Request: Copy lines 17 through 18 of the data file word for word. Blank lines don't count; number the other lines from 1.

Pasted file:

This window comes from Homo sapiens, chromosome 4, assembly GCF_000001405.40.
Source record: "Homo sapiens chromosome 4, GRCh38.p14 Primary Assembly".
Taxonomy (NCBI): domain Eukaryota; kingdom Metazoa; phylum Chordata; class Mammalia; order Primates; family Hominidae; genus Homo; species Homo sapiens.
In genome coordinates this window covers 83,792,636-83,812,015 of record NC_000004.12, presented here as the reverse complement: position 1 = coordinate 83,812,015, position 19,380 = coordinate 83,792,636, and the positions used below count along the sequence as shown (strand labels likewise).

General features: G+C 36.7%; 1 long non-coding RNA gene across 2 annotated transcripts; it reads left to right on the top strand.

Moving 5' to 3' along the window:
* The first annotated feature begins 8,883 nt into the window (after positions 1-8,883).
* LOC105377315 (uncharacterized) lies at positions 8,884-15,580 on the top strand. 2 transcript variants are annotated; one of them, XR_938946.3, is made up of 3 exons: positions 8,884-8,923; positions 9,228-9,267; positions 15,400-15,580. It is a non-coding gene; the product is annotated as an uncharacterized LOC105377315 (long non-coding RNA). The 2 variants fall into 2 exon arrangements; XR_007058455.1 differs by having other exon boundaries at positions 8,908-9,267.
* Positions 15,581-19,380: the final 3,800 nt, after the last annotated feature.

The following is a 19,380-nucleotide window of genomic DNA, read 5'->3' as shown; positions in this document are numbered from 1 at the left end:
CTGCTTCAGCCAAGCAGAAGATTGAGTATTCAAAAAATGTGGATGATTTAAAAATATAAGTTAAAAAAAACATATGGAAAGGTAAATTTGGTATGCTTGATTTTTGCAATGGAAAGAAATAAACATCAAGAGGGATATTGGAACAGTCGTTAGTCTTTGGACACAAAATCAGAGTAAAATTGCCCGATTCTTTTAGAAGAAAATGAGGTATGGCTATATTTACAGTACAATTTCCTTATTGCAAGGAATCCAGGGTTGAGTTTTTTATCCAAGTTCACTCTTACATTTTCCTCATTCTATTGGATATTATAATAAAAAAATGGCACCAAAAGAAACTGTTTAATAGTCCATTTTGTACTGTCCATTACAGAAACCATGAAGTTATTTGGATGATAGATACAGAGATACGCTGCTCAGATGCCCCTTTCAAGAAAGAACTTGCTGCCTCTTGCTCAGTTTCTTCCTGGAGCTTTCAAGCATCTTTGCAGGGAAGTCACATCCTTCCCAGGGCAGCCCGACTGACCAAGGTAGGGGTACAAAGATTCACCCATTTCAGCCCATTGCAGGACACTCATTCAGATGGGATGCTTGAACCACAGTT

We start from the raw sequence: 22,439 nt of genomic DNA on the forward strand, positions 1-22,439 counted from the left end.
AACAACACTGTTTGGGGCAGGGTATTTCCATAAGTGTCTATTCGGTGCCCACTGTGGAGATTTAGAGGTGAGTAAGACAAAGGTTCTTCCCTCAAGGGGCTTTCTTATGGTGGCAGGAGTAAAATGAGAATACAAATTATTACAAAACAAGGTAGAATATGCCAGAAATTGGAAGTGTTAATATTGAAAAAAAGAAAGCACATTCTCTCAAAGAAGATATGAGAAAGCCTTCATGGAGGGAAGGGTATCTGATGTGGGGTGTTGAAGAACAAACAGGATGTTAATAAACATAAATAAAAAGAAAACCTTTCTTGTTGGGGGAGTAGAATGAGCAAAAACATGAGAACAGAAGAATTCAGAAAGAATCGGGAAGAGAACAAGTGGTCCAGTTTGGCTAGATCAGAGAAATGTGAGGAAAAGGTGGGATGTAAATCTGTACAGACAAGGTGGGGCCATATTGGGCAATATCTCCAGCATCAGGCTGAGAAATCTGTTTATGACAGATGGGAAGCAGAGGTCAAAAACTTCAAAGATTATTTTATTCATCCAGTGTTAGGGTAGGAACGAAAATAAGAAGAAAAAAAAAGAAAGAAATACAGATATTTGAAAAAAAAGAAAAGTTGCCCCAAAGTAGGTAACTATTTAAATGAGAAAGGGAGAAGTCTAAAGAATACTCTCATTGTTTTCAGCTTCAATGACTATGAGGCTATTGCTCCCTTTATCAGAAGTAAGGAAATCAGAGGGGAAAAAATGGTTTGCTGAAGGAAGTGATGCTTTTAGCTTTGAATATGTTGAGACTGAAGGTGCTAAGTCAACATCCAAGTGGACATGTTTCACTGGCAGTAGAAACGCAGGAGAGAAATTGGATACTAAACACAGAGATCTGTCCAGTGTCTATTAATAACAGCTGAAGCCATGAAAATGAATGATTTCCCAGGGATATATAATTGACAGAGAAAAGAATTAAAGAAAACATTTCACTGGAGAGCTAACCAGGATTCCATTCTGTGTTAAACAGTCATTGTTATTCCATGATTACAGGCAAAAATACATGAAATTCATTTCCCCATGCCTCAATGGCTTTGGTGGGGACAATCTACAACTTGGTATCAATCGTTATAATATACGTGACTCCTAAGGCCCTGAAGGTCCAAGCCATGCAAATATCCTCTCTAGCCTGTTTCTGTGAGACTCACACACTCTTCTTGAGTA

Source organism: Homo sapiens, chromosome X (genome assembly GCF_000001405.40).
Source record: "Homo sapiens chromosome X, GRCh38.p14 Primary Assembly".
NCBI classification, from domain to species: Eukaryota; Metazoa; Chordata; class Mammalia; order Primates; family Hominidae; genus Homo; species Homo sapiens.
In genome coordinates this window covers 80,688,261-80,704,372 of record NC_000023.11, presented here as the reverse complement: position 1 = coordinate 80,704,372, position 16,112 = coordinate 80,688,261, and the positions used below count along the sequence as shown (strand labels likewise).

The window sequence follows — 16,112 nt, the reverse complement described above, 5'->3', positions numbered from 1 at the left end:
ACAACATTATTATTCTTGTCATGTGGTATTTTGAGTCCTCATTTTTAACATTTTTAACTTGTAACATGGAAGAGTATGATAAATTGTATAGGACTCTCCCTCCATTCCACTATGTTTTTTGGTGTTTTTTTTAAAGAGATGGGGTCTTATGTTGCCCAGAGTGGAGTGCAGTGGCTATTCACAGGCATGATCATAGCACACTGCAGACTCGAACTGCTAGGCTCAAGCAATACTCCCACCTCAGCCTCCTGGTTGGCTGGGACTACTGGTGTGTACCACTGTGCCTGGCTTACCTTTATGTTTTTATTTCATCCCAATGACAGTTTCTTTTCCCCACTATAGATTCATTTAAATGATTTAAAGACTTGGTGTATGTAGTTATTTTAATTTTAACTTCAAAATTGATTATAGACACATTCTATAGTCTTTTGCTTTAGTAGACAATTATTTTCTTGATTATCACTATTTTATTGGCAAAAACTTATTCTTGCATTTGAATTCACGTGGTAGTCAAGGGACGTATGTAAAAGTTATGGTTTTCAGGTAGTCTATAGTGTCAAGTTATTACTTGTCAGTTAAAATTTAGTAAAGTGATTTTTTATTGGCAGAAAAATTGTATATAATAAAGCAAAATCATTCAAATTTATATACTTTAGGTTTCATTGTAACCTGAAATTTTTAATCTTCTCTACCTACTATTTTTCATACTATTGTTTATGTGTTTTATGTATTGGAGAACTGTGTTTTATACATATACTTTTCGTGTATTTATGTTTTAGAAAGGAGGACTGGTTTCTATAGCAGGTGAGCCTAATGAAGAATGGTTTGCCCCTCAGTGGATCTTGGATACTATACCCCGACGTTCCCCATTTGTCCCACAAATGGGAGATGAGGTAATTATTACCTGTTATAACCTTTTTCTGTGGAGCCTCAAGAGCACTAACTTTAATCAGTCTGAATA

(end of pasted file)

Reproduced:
In genome coordinates this window covers 80,688,261-80,704,372 of record NC_000023.11, presented here as the reverse complement: position 1 = coordinate 80,704,372, position 16,112 = coordinate 80,688,261, and the positions used below count along the sequence as shown (strand labels likewise).

The window sequence follows — 16,112 nt, the reverse complement described above, 5'->3', positions numbered from 1 at the left end: